“Every language is a universe”
ILF founder Suzy Wilson has just returned from the annual Garma Festival, held on Yolŋu country in north-east Arnhem Land.
Suzy was there with ILF Ambassador Ann James, Ann Haddon from Books Illustrated and some of our team for the launch of Nhä Nhunu Nhäŋal (I Saw, We Saw). This beautiful book, which showcases Yolŋu country, was written and illustrated by a group of students from Nhulunbuy Primary School.
ILF Program Manager Leonie Short emcee’ed the launch, pointing out that Yolŋu community elders, the student authors, their amazing teachers, and ILF team members had all been involved in making the book – a truly collaborative effort.
Award-winning author and ILF Ambassador Richard Flanagan was unable to be there in person to do the launch honours, as hoped, but renowned Australian artist Ben Quilty stepped up and delivered Richard’s speech for him.
“Every language is a universe, and each universe allows us to understand what it is to be human in a different, larger and richer way. Like a basket woven out of many pieces of grass, many languages make our societies stronger and better.”
— Richard Flanagan, author and ILF Ambassador
Richard’s words, powerfully resonant in this, UNESCO’s International Year of Indigenous Languages, were followed by some readings from the Dhaŋu language edition of this very special book, with six of its young contributing authors taking turns at the microphone.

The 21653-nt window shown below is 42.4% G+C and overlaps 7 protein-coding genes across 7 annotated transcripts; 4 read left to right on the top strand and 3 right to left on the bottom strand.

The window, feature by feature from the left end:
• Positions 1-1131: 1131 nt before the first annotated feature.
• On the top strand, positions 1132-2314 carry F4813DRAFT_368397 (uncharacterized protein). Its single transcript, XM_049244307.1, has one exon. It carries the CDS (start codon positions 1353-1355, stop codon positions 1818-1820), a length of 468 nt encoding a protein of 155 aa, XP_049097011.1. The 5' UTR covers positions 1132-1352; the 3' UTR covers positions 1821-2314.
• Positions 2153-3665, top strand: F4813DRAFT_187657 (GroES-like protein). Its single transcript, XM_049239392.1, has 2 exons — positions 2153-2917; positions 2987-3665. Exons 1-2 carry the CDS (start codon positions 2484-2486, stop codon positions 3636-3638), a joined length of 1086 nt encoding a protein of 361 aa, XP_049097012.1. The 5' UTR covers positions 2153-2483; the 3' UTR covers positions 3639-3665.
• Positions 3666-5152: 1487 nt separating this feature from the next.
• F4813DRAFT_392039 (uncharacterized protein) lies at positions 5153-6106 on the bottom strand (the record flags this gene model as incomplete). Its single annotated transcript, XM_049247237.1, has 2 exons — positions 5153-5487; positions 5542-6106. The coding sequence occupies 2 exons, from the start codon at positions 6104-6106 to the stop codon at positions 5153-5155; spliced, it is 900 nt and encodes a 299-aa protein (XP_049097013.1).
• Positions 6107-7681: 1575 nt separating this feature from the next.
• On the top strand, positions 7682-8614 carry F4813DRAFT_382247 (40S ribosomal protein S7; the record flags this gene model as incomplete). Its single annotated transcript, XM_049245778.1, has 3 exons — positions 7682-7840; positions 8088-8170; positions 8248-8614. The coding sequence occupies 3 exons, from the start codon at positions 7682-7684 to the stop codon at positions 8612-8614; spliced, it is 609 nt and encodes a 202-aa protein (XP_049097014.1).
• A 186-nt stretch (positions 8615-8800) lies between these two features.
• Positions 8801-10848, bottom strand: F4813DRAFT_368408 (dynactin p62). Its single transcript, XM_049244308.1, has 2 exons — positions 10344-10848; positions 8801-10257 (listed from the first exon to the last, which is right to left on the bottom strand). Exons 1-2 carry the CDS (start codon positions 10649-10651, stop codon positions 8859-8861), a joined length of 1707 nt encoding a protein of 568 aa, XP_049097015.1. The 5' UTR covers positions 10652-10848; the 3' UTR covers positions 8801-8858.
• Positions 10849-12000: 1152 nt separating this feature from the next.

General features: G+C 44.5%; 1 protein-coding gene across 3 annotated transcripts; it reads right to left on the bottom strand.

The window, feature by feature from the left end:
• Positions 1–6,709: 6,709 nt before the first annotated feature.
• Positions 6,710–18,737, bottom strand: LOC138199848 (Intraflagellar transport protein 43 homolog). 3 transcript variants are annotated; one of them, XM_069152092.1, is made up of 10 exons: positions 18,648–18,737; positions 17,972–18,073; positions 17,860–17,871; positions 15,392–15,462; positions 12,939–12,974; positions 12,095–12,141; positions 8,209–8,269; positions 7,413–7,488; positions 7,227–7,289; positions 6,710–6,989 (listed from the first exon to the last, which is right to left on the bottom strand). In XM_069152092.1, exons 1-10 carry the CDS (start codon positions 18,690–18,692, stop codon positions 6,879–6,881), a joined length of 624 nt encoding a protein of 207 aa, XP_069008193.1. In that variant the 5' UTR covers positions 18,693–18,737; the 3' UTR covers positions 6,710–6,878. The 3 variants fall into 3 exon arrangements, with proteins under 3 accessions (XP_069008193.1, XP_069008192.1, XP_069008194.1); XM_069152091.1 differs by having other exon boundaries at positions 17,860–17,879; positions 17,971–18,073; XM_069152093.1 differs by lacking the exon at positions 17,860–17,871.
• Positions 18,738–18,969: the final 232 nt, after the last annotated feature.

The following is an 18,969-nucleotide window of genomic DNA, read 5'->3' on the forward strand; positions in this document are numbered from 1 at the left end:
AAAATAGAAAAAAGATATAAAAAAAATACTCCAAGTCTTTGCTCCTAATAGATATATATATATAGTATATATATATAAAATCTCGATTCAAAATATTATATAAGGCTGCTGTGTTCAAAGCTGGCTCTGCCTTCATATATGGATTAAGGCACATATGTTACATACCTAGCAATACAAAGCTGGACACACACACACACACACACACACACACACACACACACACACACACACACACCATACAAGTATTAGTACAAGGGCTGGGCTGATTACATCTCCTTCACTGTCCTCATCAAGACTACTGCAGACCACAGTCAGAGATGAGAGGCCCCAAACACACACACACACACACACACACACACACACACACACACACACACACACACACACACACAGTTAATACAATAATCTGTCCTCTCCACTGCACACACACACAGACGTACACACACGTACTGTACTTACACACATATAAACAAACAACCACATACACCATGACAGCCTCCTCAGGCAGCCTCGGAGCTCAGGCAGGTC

In the audience were proud parents and families, who had travelled down from Nhulunbuy for the occasion, along with teachers from the school and a full tent of festival goers.
Teacher Shane Ogg spoke of how significant this book, ILF’s most recent Community Publishing Project, has been for the Yolŋu Matha-speaking community on the Gove Peninsula.
“This project has been incredibly important to the community, the families, the kids. I can’t think of anything that has made more of an impact in the last four or five years.”
During the festival, Suzy learnt a few words in Yolŋu, including the phrase buku-larrnŋay, which translates as “when you’re facing east in the morning and you feel the first rays of sunlight touch your cheek”.
“To be able to think and share about culture and the land and country,” says Suzy, “it was a real privilege to be there.”
Copies of Nhä Nhunu Nhäŋal? have been gifted to its student creators as well as to Dhaŋu-speaking communities in Arnhem Land, including schools at Nhulunbuy and Yirrkala so kids who speak Yolŋu Matha can read this book in their own language.
Copies of another version of Nhä Nhunu Nhäŋal?, mostly in English with some Yolŋu Matha words, will be gifted to other schools through our Book Supply program.
Pre-order your copy here, or if you're a bookshop, through Pan McMillan.
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